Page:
I think the sheet metal piece I used was originally designed for a roof vent in new construction. I had to add some duct tape over two openings on the front and back of that top piece. It's not a perfect system, but it picks up maybe 90% of the dust, and it only cost a few bucks.

I can post a better pick if you want me to. Let me know.

Michael Lester said...

I recently caught a 2040 at auction in good condition and have started playing with it. Being that I have zero tool building experience your info is invaluable. Couple of questions. The belt drive has started squealing. Can I apply a oil to the belt or crank to stop it? Also I've started to notice tool marks on the boards. Any advice on getting them sharpened? Thanks again.

Wood It Is! said...


Lucky you - that's a great planer to have.

I don't think you want to put oil on the belt, it will slip. Instead - you might want to try belt dressing, although I've heard that's a temporary solution and can gum up your pulleys. You might just want to just put a new belt on the planer.

What kind of tool marks are you noticing? Are the marks coming from chips on the blades? If so, getting them sharpened will eliminate those marks. I just send mine out to the local sharpener, there's nothing special about them as far as I can tell. Installing them is a little dicey. If you don't have a manual - I can scan and send you that page. Send me your e-mail address if you want it.


Anonymous said...

I am replacing the in/out feed rollers now. Your insight and photos were/are a huge help. May I suggest to anyone else who takes on this project, replace the panhead screws with allenhead socket machine screws. They are easier to install and remove and won't strip out. Less than $8.00 I replaced all the panheads.
Question: How do you get the 4 post booties back on??
Claude from Red Sox Nation

Claude P. Laflamme said...

Just got my inffeed/outfeed rollers back from JJShort in New York. Less than 2 weeks turn around and the shafts look brand new. $100.00 per shaft recoated in rubber. Better than new. If your on the East Coast and your Makita 2040 Planer needs new rollers I highly recommend these guys!!!!
Claude from Red Sox Nation

NC Pilot said...

I have one of these great planers. It used to belong to my dad many years ago. I replaced the rollers several years ago and they are still working well, but I'll keep the rebuilt rollers in mind when that time comes again.
This is a great planer and has also seen miles of wood pass through it without a hiccup. I figure I will be passing this on to future generations of woodworkers.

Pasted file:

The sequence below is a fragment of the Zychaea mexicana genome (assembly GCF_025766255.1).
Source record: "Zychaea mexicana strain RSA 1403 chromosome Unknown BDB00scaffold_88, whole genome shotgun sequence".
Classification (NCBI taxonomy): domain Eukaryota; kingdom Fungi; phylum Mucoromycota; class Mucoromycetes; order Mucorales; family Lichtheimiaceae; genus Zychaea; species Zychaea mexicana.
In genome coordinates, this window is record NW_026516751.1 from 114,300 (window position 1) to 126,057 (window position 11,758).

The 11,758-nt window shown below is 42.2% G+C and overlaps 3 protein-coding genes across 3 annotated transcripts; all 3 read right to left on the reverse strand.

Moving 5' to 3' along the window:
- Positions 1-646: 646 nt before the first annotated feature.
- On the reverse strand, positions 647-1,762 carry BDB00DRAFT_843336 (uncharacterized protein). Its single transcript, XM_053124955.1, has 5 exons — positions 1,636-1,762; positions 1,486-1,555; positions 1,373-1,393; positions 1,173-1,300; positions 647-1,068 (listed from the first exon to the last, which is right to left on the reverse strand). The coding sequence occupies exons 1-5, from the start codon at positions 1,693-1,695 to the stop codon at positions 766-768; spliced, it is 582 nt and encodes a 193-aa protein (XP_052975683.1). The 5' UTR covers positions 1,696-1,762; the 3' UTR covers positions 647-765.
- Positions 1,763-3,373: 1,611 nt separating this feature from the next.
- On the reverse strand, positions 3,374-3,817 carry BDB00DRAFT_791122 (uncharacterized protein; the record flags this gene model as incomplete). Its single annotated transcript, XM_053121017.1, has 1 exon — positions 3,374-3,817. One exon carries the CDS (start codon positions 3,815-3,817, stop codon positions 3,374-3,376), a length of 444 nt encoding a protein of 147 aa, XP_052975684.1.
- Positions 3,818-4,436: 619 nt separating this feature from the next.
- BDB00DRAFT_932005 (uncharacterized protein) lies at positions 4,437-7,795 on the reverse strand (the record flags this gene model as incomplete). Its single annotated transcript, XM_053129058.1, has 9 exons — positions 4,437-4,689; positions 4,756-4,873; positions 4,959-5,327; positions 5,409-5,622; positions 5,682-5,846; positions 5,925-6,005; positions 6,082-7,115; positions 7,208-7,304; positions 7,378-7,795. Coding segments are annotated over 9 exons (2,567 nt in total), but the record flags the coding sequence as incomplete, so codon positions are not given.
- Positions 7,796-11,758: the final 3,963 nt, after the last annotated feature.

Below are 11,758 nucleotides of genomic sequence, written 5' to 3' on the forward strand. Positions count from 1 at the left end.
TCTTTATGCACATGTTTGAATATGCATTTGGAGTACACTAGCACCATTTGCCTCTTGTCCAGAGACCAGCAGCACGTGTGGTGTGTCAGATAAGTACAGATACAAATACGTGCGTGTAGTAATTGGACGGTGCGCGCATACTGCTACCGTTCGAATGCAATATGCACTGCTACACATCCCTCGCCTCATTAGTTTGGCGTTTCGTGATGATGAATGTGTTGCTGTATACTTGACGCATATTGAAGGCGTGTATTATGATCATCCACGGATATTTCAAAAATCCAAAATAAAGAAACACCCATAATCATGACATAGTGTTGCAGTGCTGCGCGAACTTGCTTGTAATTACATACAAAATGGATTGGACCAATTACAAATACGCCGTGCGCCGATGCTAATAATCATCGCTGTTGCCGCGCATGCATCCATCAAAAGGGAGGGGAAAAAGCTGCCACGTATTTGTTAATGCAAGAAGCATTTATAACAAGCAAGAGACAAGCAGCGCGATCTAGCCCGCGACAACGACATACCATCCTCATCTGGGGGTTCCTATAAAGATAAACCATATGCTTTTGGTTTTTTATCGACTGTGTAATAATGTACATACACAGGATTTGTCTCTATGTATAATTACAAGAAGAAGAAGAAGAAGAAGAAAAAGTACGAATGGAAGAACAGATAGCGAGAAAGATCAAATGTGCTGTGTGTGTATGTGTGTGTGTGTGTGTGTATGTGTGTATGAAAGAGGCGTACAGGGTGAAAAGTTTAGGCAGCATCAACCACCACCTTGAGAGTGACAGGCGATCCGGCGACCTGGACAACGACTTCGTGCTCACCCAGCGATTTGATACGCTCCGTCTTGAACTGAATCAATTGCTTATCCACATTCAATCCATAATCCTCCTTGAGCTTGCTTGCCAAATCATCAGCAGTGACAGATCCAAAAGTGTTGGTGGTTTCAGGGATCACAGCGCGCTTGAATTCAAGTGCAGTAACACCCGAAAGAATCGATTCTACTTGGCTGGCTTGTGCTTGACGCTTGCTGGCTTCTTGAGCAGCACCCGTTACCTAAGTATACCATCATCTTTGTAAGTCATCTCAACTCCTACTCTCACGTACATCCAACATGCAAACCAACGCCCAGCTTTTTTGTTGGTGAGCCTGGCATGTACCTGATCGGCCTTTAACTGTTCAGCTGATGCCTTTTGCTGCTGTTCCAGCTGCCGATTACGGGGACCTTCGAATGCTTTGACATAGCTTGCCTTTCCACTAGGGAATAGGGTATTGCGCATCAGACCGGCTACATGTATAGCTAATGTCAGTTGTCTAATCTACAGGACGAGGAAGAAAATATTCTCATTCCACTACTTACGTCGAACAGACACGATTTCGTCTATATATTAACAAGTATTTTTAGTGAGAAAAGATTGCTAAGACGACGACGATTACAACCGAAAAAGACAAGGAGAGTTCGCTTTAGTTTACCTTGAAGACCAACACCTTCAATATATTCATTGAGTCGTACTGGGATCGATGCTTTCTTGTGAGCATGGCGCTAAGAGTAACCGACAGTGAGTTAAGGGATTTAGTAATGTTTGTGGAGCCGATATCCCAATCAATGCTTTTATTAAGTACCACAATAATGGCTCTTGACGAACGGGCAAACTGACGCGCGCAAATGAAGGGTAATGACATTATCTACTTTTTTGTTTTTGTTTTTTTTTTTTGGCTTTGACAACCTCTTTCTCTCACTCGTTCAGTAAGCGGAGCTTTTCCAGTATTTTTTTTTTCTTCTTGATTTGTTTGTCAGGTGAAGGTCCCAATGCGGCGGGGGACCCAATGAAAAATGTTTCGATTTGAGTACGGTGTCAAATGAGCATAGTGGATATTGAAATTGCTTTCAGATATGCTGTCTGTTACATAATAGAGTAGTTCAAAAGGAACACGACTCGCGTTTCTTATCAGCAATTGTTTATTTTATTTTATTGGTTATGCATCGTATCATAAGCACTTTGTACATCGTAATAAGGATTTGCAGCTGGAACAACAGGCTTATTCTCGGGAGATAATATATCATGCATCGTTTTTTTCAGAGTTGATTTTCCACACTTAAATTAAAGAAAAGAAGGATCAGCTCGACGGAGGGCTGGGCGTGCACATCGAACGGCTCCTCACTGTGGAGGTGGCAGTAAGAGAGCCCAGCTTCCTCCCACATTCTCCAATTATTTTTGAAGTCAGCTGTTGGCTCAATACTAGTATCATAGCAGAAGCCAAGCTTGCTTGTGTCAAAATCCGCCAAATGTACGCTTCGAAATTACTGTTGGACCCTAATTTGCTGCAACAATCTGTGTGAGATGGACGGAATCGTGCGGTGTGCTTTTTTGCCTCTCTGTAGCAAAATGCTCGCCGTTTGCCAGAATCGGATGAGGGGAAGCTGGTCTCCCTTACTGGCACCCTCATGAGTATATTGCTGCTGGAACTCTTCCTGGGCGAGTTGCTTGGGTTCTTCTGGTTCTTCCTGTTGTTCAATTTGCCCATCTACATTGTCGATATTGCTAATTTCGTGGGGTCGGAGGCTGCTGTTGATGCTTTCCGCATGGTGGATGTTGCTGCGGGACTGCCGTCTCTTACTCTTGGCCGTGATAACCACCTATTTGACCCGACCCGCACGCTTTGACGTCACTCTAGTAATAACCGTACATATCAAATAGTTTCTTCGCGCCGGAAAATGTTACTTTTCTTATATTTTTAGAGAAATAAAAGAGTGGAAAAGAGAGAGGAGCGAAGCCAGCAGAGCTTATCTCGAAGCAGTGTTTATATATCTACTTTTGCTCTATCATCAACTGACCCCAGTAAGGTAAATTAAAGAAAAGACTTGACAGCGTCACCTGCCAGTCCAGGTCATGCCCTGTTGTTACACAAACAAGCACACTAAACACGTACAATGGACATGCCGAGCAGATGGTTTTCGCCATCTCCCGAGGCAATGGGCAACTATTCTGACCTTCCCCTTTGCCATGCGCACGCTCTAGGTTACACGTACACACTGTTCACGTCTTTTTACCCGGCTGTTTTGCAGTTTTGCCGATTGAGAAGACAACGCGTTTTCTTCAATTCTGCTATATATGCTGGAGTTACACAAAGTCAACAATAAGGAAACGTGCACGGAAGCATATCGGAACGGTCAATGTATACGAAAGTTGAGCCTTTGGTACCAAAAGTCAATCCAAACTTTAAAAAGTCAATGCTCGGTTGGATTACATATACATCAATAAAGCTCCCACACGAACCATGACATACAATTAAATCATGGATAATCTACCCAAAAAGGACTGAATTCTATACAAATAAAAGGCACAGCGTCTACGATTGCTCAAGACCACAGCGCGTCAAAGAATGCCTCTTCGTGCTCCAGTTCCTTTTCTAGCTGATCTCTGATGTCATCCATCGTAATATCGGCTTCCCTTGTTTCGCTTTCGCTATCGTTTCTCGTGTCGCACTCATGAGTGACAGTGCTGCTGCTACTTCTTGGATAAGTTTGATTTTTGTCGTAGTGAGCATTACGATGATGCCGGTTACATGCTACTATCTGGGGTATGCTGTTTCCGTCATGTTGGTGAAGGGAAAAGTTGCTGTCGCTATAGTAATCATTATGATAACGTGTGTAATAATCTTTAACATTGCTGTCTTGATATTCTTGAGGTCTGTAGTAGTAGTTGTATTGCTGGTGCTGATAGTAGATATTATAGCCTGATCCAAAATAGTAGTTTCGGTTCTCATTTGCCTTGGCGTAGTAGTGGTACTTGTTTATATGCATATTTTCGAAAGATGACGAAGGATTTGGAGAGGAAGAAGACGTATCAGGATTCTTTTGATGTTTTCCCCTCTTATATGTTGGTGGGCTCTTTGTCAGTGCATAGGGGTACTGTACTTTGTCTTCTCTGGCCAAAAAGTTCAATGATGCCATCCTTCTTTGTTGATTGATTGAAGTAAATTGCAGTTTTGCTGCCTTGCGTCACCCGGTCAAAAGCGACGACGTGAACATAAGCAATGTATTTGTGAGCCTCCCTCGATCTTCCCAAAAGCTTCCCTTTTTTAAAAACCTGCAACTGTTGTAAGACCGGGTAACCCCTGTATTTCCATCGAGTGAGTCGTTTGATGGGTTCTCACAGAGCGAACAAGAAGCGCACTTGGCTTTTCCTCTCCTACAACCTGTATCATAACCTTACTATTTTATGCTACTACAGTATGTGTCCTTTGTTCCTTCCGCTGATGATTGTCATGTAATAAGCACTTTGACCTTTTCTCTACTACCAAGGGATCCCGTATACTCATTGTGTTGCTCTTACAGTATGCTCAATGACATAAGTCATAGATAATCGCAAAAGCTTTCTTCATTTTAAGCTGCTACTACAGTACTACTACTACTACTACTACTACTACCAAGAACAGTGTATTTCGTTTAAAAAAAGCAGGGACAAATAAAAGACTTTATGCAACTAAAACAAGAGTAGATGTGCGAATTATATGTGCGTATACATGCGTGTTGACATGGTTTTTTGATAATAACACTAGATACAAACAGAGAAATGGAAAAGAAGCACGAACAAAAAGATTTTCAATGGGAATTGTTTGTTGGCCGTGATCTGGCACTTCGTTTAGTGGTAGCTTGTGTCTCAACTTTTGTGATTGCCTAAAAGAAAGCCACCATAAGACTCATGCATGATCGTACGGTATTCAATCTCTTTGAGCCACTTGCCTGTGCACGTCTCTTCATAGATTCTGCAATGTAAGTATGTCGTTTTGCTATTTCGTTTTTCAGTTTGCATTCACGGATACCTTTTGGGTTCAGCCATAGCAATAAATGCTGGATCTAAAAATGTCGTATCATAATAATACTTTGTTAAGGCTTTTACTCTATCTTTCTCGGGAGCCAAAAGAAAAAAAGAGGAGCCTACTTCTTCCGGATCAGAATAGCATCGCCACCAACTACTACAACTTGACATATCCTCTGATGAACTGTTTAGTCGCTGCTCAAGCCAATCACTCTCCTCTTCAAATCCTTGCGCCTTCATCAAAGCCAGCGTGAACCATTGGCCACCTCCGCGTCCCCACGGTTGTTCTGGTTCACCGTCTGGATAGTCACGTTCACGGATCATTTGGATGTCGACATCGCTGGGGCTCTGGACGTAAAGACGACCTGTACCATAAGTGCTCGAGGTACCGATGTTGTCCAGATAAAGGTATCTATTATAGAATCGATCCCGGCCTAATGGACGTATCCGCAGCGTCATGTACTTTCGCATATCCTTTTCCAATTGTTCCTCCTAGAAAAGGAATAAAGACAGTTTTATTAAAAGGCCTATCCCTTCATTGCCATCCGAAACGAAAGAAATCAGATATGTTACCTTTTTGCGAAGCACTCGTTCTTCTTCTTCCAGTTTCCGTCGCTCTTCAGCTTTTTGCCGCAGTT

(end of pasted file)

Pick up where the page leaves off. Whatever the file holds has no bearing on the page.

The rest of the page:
Anonymous said...

I've gone the cheap route and recovered the rollers with 1 1/4" vinyl tubing from Lowes (as I've seen others online have had success doing this). I can get it all together, and have the instructions to raise and lower the feed rollers.

As you noted, having a block of wood to help hold things in place makes the re-install easier.

The problem I've run across now is that my chip breaker (part #25--on the infeed side of the knives) is about 1/4" lower than the knives. I can't get any wood past the chip breaker, so it will never make it to the knives. This is a factory installed piece that should never come out, and doesn't have any way to adjust. My knives appear (from the manual and other planers I have) to be positioned correctly. I am at a loss, and don't want to take a grinder to the chip breaker, since that doesn't seem logical.

Did you run into this issue? I'm hoping to see a picture of your chip breaker in relation to your knives to see if something is obviously out of place on mine.

Jordan Irvin said...

I've gone the cheap route and recovered the rollers with 1 1/4" vinyl tubing from Lowes (as I've seen others online have had success doing this).

The problem I have is that it appears my chip breaker (on the infeed side of the knives--part #25 in the manual) is about 1/4" lower than the knives. I can't get any wood past the chip breaker, so it will never make it to the knives. This is a factory installed piece that should never come out, and doesn't have any way to adjust. My knives appear (from the manual and other planers I have) to be positioned correctly. I am at a loss, and don't want to take a grinder to the chip breaker, since that doesn't seem logical.

Do you have a good picture of the side of your planer showing the feed rollers, chip breaker, and knives? I don't think there is a way to lower the knives 1/4", and I can't move the chip break up. I'm at a loss!

Anonymous said...

dust hood for this monster, I just made a wood box with a spigot that works with a connection for my dust collection hose.. Piece of tin hooked under the uppper roller.